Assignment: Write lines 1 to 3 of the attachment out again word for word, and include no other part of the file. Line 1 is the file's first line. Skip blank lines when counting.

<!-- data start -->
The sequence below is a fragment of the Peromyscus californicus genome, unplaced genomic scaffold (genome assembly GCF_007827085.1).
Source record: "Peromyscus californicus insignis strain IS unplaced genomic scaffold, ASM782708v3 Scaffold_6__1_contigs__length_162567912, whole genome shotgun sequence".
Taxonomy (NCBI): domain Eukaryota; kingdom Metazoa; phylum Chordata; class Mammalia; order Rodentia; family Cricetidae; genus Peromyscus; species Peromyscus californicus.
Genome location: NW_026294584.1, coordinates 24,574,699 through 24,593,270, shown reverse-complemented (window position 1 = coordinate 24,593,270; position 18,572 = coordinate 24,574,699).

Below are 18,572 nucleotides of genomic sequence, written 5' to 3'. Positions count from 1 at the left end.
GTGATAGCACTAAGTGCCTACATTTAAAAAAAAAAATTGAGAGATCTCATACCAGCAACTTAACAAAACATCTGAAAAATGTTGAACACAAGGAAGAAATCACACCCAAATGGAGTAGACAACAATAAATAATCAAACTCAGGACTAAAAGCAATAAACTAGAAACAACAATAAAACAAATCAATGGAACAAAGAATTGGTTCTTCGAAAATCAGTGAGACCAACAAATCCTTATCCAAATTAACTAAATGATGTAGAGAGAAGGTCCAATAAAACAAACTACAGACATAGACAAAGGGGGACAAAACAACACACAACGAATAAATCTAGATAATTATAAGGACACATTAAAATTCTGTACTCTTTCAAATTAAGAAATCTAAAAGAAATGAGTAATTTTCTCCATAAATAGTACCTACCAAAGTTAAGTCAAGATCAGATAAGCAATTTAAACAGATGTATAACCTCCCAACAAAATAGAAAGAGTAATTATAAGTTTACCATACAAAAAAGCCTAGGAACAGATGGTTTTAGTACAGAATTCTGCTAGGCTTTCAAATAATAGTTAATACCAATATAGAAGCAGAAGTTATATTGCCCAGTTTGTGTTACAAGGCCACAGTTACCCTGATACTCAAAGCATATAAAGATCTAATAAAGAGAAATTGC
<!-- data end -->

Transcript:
The sequence below is a fragment of the Peromyscus californicus genome, unplaced genomic scaffold (genome assembly GCF_007827085.1).
Source record: "Peromyscus californicus insignis strain IS unplaced genomic scaffold, ASM782708v3 Scaffold_6__1_contigs__length_162567912, whole genome shotgun sequence".
Taxonomy (NCBI): domain Eukaryota; kingdom Metazoa; phylum Chordata; class Mammalia; order Rodentia; family Cricetidae; genus Peromyscus; species Peromyscus californicus.